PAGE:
for Margaret Feigin
I give you this lotus, as simple as a flower.
It is a flower.
It appeared in the water at the park within some circles, shadowy vegetal rhythms
out of the slow layer of detritus, something
like a fallen black mass: potential flowers. At first it was a bud, closed
coffer, unopened fingers—then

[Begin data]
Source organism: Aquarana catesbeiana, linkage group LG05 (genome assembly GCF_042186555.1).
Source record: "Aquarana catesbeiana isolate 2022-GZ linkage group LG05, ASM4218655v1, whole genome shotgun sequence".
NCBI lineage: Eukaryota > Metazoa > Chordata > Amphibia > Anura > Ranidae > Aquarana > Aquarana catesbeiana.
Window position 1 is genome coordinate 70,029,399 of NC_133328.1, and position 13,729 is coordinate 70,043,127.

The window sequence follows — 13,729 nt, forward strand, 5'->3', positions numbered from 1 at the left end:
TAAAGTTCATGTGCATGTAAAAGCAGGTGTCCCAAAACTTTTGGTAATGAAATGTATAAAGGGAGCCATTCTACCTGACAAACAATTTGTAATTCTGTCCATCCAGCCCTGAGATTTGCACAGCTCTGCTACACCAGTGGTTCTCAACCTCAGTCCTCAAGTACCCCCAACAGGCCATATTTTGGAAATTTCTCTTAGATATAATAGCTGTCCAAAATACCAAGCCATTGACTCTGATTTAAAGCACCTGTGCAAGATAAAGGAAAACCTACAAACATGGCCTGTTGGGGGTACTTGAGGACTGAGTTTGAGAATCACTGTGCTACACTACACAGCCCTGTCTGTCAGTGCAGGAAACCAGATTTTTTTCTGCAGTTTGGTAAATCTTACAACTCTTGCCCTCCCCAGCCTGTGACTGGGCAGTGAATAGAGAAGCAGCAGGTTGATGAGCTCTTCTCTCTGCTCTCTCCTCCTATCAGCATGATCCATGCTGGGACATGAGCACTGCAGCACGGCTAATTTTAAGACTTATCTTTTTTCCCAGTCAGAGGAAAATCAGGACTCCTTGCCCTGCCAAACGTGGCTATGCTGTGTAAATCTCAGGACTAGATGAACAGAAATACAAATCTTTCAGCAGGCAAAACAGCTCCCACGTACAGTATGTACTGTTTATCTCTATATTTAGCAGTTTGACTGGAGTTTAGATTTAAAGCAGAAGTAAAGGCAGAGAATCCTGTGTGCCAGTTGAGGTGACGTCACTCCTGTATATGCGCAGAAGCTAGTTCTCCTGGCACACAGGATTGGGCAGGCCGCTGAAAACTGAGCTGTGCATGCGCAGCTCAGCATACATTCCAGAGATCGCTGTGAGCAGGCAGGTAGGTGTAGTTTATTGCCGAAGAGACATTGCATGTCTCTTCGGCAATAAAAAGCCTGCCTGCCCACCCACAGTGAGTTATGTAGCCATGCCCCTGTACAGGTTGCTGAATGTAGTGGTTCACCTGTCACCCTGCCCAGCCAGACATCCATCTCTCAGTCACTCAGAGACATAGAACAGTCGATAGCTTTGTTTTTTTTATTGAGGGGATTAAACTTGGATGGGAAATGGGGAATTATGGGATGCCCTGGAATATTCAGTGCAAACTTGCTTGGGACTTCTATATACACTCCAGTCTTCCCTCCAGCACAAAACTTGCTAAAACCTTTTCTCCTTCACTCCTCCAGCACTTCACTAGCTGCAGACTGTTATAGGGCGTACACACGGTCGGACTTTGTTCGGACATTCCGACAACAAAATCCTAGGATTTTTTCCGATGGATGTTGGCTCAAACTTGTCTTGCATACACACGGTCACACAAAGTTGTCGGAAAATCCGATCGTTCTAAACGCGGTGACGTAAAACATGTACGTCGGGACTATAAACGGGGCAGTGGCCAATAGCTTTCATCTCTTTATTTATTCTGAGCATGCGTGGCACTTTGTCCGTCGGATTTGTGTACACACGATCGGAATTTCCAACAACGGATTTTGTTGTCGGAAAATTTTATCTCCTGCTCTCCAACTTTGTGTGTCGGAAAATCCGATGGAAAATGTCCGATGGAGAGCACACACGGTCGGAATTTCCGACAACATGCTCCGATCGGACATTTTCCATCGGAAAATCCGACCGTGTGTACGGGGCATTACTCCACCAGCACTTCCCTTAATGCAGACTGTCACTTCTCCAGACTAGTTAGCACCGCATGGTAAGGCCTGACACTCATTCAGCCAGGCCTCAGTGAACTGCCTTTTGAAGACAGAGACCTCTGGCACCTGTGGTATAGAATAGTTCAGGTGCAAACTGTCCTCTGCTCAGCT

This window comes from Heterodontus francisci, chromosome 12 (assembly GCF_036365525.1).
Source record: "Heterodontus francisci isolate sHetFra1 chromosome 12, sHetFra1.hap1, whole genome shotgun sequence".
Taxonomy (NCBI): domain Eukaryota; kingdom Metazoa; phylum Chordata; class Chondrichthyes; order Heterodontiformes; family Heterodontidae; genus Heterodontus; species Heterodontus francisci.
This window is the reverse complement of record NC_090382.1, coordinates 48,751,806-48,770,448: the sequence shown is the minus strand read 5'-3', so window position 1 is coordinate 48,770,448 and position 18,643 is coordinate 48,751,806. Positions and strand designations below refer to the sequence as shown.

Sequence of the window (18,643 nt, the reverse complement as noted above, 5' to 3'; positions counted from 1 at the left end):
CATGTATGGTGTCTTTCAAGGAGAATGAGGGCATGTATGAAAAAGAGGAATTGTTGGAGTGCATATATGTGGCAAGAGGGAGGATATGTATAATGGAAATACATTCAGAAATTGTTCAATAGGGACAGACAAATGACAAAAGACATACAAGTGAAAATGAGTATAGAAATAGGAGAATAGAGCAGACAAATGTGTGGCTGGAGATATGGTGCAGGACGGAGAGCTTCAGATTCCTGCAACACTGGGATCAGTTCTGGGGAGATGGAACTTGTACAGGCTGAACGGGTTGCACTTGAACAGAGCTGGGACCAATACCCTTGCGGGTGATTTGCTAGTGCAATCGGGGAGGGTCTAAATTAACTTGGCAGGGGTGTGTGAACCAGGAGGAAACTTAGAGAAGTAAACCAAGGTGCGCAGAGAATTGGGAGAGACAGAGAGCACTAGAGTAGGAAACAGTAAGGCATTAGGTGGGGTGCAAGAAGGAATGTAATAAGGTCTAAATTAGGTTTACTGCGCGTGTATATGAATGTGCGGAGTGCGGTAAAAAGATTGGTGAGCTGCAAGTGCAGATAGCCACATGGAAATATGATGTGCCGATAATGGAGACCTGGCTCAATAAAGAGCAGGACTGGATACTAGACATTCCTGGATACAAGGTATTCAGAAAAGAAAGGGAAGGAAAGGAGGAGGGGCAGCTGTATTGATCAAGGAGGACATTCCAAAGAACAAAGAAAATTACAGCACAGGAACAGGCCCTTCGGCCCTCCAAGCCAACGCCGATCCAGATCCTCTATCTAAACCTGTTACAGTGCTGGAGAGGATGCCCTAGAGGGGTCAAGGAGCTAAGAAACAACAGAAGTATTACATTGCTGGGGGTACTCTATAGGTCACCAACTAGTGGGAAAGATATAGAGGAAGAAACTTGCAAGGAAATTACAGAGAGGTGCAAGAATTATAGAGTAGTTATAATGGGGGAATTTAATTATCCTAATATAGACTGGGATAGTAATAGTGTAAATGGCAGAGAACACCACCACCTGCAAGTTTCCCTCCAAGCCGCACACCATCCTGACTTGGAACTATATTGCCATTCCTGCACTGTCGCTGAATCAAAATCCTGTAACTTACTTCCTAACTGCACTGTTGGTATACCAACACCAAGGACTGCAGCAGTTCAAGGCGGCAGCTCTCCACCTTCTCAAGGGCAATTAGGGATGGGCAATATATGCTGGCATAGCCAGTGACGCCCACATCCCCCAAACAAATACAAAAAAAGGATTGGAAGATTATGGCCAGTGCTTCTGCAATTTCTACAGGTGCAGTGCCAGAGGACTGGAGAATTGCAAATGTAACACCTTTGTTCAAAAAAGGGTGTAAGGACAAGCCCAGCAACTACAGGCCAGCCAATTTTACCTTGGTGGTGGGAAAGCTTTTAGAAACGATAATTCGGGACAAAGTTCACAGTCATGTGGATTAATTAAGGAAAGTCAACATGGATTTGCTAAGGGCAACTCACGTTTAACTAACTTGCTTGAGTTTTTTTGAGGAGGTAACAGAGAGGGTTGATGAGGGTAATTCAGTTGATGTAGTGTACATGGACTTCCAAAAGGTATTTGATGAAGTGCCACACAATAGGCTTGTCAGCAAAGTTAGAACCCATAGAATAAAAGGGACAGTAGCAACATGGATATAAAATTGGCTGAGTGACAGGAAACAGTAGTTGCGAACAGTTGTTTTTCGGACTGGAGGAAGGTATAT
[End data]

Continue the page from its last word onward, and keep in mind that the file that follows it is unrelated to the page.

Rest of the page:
it slowly offered its perfection.
I pulled it toward me with a stick, a modest branch, hunter of symbols.
It is a symbol.
Put some sugar in the water,
place the lotus in the vase. And make sure it has some sun so it can live a little longer,
it is just a flower.
It will close at night—it’s tiring, being so much light, but the air is young, the year
begins anew, and tomorrow it will open again
more weakly, more
finally. And when it does
make the flower unfurl